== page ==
Underground Uprising: The Faint

On the list of things people either love or hate, including casual conversations about sex, bombastic parallels between electronica and art, and Nine Inch Nails’ 1999 release The Fragile, The Faint fit right in like a quote from Freud. The Faint’s latest release, Wet from Birth, seems to take the purer slate of The Fragile’s broad electronic brush strokes and corrupt it with intellectually low-brow pop sensibilities and prickly song titles such as “Erection.”

It’s necessary to know the history of The Faint to fully appreciate this latest effort. The band was founded in 1994 with indie-guitar sensibilities and Saddle Creek wonderkid Conor Oberst. Eventually, Oberst got busy with his own projects and the band realized their guitar style lacked excitement. After morphing with ’80s synthesizers to become indie-rock’s favorite dancing cyborg, the band has since completely revamped the way electronic music is viewed in all alternative scenes. The Faint’s first impressive mutation came in 1999 with the genre-bending Blank Wave Arcade, an album that unwittingly revealed the band’s vulnerability as sexual beings and ambition as artists.

After Danse Macabre, which was the next step to popularizing The Faint’s new image (yielding a tour with No Doubt), the band found itself in an old warehouse, contemplating ‘what’s next.’ The result is a more organic sound, utilizing the closer-to-human sound of cellos and even a penis bone from a raccoon, scratched on a wall, in conjunction with the usual dance-club synthesizers. Wet from Birth is a fairly cohesive collage that oversteps its sufficiency as a band’s bold next step.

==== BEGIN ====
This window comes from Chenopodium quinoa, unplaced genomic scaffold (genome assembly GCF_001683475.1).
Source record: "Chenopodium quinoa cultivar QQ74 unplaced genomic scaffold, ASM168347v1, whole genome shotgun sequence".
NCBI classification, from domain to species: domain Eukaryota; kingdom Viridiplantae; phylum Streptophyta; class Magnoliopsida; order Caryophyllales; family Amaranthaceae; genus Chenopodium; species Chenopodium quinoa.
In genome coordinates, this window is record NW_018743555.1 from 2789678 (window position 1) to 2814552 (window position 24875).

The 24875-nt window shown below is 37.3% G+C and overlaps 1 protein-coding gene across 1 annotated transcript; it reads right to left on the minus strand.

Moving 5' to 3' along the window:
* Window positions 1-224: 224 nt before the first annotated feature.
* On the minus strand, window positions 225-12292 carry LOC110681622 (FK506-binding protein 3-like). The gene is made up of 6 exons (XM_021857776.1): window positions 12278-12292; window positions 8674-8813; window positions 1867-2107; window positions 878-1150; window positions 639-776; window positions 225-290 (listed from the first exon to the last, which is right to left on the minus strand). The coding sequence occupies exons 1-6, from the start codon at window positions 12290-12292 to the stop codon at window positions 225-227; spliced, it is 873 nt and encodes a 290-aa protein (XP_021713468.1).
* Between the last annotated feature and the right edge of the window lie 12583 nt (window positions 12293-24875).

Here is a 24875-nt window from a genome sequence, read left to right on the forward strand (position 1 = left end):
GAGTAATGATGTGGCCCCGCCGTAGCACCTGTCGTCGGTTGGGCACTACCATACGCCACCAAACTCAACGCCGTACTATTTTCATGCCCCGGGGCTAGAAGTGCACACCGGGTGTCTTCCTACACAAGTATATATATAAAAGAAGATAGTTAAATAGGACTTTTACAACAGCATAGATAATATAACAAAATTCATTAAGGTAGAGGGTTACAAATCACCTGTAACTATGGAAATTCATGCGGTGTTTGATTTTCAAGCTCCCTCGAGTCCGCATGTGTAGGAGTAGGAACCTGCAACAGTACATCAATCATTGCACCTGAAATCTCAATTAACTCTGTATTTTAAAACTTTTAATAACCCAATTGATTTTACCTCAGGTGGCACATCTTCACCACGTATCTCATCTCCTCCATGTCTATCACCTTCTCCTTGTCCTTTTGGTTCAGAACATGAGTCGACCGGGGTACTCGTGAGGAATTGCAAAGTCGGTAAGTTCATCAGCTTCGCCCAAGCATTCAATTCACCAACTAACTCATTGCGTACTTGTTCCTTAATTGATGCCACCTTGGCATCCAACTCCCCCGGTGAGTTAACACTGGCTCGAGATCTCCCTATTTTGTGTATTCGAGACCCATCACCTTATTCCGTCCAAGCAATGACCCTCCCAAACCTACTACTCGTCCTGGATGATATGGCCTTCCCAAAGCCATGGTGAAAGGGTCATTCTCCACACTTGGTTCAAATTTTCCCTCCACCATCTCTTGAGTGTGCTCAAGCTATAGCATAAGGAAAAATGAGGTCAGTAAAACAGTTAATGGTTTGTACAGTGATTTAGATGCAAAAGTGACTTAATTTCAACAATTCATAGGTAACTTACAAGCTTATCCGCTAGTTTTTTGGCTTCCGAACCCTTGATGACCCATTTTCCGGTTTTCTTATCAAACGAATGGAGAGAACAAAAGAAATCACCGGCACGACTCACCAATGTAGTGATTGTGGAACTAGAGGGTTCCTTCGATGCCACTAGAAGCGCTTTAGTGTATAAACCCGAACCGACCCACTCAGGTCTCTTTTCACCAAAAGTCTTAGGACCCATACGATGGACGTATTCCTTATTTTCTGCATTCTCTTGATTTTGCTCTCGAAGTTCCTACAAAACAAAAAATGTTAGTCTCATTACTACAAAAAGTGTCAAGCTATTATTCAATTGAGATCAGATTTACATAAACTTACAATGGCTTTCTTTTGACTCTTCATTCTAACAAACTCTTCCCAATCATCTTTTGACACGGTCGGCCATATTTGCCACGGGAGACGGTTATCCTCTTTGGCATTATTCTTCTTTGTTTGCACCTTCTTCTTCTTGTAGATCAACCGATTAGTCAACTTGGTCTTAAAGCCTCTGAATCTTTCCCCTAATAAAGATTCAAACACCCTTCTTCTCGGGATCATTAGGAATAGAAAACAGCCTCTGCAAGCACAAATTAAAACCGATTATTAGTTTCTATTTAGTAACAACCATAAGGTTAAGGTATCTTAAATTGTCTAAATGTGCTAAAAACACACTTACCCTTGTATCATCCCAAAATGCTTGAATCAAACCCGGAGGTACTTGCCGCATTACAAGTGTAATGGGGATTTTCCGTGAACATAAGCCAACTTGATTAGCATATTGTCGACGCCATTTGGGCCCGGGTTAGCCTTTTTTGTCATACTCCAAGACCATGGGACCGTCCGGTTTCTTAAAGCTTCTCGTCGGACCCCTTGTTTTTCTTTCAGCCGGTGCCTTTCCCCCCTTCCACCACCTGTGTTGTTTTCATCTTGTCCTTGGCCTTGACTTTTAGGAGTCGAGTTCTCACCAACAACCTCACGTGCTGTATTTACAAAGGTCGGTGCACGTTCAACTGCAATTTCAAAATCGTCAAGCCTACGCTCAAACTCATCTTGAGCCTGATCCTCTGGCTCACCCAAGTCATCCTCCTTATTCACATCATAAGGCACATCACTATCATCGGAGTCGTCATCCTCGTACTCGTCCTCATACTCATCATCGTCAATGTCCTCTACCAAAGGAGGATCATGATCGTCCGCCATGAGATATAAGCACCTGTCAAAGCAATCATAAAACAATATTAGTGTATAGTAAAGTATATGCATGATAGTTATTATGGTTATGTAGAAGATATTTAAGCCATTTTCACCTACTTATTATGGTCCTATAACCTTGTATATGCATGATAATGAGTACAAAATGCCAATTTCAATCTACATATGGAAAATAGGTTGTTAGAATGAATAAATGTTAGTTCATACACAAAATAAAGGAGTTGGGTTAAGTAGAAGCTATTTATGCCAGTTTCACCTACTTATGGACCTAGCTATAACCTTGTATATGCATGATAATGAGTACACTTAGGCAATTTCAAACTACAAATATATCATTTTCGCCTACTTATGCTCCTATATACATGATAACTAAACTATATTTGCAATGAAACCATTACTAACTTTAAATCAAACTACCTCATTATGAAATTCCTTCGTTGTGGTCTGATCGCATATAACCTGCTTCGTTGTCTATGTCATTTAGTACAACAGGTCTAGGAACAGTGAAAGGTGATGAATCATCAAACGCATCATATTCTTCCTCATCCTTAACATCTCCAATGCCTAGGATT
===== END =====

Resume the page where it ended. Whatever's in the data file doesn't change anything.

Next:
“Desperate Guys” initiates a quasi-spoke word piece in the order of a previously non-actualized William Burroughs night-club philosophy. Instead of his usual epic tragedian lyrics, lead singer Todd Baechle seems to take a cue from Debbie Deb’s vocal phrasing in “Look out Weekend” while he sings “I knew you knew I liked you / But I figured desperate guys never had a chance.”

Most of this album remains solid while The Faint treads heavily on new territory. “Southern Belles in London Sing” is essentially a Spanish dance with a few dark-wave sensibilities, and is something one might hear on LSD at some Disney extravaganza.

“Paranoiattack” could easily stand as the album’s single. The band uses video screens with songs during live performances, and no other song uses this media convergence as poignantly as this one. As a video, talking heads speak noiselessly as footage of missiles, bombs and aircrafts do their thing. The song is a commentary on the media blitz concerning terrorism, yet it works on more levels than that of the polemic.

Three things work against this album, which are the two songs “Phone Call” and “Symptom Finger” and Wet from Birth’s cover art. The band is notoriously hip with music and visual distinction. The album cover just seems to rip off Nirvana or something lesser.

However, the album’s final track reminds the listener of what’s great about the Faint. “Birth” features a new sound that could open a new album. With the opening lyric “In the beginning there was semen,” the band punctuates Wet from Birth’s meaning, which furthers its fascination with the functions and pathologies of human sexuality.